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Faith and Baptism

I’m studying the book of Ezra-Nehemiah right now. One of the challenges the returned community faced over time is refered to as  “syncretism.” Instead of being distinct from the people around them and instead of showing them the Lord, they were trying to serve the Lord while at the same time becoming one with the peoples  and religions around them - just like before. Our postmodern world continues to tell us that truth is indefinite, flexible, and often unimportant. Knowledge of truth really can make us arrogant (cf. 1 Corinthians 8:1), but truth still matters. I’m concerned that we are in serious danger of becoming like the culture and religions around us. 


As I talk to people and listen to others preach, I am seeing trends of more evangelical Christians speak in a more healthy way about faith and baptism. That’s exciting. However, the predominate teaching by evangelicals continues to be that we come into a relationship with God through Jesus through a prayer of faith asking Jesus to come into our hearts, and that baptism has nothing to do with God’s saving of us. What does God’s word teach?


Two Examples

  • Acts 2:38. This is Peter’s response to the crowd when they want to know what they should do since they crucified the Lord Jesus. His answer: repent and be baptized for the forgiveness of since and to receive the gift of the Holy Spirit. Notice Acts 2:41. Those who received his message - three thousand - were baptized that same day.


  • Acts 22:6-16. Paul received a special revelation from the Lord and waited three days fasting (9:9). Then Ananias healed Paul of his blindness. Yet, Ananias still told Paul to arise, be baptized and wash away the his sins, calling on the name of the Lord. If baptism has no place in our actual salvation, why did Peter command it? And why did Ananias tell someone who had seen and believed in the Lord to have his sins washed away in baptism?


Why? What Is Baptism, Really?

  • Romans 6:1-4. Christ died, was buried, and God raised him. We can join his story too when we are baptized. In faith and baptism, we have a spiritual resurrection of our own. One day we will have a bodily resurrection. According to Paul, this all happens at baptism. But we aren’t simply making Jesus’ story our own.


  • 1 Peter 3:18-22. When we are saved by washing in baptism, we are saved through water just like Noah. The water isn’t special. The power in baptism is in this: we are appealing to God - who raised Jesus - to give us a good conscience.


  • 1 Corinthians 10:1-5. When we are baptized we are participating in a type of the experience Israel participated in when they went through the Red Sea. So, we see that God has often saved by faith and by water in the past. Through faith and baptism, God is fulfilling a key biblical storyline in us.


What about Salvation by Grace through Faith?

  • Ephesians 2:8-10. We are saved by grace through faith. This is not a result of our own works, so that no one can boast. God saves us for his glory because of his kindness, not by our works for our glory. Works should result from real faith and salvation.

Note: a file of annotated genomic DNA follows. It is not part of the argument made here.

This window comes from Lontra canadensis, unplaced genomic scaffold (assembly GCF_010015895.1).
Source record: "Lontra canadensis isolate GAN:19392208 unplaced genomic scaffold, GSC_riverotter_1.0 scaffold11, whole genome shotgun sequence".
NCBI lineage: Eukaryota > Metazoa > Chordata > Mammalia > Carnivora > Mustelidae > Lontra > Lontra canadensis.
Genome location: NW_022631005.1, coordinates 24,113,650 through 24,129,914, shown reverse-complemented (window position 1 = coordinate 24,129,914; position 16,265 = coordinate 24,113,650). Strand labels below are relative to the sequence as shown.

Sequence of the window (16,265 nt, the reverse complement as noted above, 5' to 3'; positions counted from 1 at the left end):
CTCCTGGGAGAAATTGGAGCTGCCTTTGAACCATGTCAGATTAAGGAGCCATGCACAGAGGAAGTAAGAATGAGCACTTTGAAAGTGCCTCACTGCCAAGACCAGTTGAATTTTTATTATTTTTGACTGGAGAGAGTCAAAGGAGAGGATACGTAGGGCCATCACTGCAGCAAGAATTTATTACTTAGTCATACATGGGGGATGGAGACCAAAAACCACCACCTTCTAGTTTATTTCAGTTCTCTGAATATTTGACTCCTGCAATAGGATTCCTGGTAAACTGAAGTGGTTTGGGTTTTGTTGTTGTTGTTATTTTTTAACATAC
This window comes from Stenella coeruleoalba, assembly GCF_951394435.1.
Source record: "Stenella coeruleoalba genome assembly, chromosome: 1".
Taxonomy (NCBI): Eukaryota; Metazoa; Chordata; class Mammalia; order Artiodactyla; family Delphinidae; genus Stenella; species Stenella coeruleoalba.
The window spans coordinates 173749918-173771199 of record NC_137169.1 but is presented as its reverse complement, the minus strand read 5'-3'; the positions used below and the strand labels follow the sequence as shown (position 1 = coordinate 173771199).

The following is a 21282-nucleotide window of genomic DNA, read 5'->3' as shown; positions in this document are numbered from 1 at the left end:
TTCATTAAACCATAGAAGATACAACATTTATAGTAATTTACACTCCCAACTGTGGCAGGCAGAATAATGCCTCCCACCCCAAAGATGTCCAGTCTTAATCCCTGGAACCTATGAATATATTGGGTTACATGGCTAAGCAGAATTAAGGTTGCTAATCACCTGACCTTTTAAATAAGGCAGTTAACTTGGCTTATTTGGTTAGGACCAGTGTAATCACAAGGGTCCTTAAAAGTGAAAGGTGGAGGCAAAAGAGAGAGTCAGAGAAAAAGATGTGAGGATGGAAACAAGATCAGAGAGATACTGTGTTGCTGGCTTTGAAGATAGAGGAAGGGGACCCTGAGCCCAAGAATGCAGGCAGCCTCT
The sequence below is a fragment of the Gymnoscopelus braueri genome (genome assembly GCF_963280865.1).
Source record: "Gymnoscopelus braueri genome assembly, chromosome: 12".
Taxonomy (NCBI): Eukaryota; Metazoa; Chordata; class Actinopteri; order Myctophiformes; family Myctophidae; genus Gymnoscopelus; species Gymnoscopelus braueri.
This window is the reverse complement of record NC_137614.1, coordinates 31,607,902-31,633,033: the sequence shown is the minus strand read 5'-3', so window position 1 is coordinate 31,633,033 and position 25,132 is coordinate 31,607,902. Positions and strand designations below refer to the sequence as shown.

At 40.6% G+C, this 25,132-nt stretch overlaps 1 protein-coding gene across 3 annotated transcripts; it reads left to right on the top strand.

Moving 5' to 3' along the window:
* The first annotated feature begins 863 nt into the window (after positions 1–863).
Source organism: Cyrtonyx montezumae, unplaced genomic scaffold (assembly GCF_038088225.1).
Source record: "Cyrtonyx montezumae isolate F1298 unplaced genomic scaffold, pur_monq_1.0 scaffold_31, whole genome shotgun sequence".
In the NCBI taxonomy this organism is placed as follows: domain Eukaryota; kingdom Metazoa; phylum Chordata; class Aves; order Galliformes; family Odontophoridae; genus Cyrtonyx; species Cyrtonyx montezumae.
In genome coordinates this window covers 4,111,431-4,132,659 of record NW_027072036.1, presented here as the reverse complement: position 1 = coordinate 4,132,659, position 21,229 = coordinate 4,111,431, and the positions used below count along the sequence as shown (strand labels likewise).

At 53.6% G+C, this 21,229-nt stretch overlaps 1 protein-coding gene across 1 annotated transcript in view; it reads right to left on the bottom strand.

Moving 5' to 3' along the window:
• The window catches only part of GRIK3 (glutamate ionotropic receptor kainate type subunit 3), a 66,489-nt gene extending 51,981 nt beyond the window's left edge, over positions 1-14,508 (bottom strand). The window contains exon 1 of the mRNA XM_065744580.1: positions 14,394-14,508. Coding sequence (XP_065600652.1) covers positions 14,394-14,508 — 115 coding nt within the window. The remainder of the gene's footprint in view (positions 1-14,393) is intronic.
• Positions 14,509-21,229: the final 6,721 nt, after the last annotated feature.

• The Catholic Church is foolish to sprinkles babies and declare them saved by this work. Babies have no faith at that time. This is contradictory to the salvation by grace through faith that Jesus and the apostles taught by the Spirit. By showing you these passages, I am in no way arguing for Catholicism’s approach to faith or baptism.


  • Furthermore, I have both seen and heard of many family members in our own tradition pressure their children and grandchildren to be baptized without patiently teaching them over time from home of the faith in God they need to have. I’m not advocating for that either by showing you these passages.


  • These approaches to baptism miss the point. The Bible is not teaching that God was required to save Noah and Israel because of all their good deeds. With respect to Israel, we know their deeds were not that great. As Hebrews 11:7 and 11:29, God rescued them by their faith. But notice that Noah built the ark and got in it. Notice how Israel left Egypt and crossed the Red Sea. This all happened by God’s power and grace, but Noah had to build and get in the boat and Israel had to cross the sea and receive salvation by faith. This is not a result of works, but a result of God’s power and grace.


  • Colossians 2:11-14. We were dead in sin, but we were buried and raised with Christ. We were uncircumcised, but our baptism is described as the circumcision of Christ. Like Romans 6, we are buried and raised with Christ. But notice why baptism is effective for us: through our faith in the powerful working of God. Baptism is us putting faith in God’s ability to raise us. It is not us doing a good work. It is not us earning God’s salvation. It is us submitting in faith to Christ’s “surgery” - circumcision.



  • *This is not to say that God could never choose to save someone for whom baptism is not possible (i.e., the thief on the cross in Luke 23:39-43; though, keep in mind that baptism did not yet carry the imagery nor power of Christ’s resurrection (cf. Romans 6) nor the gift of the Holy Spirit (cf. Acts 2:38-39;)).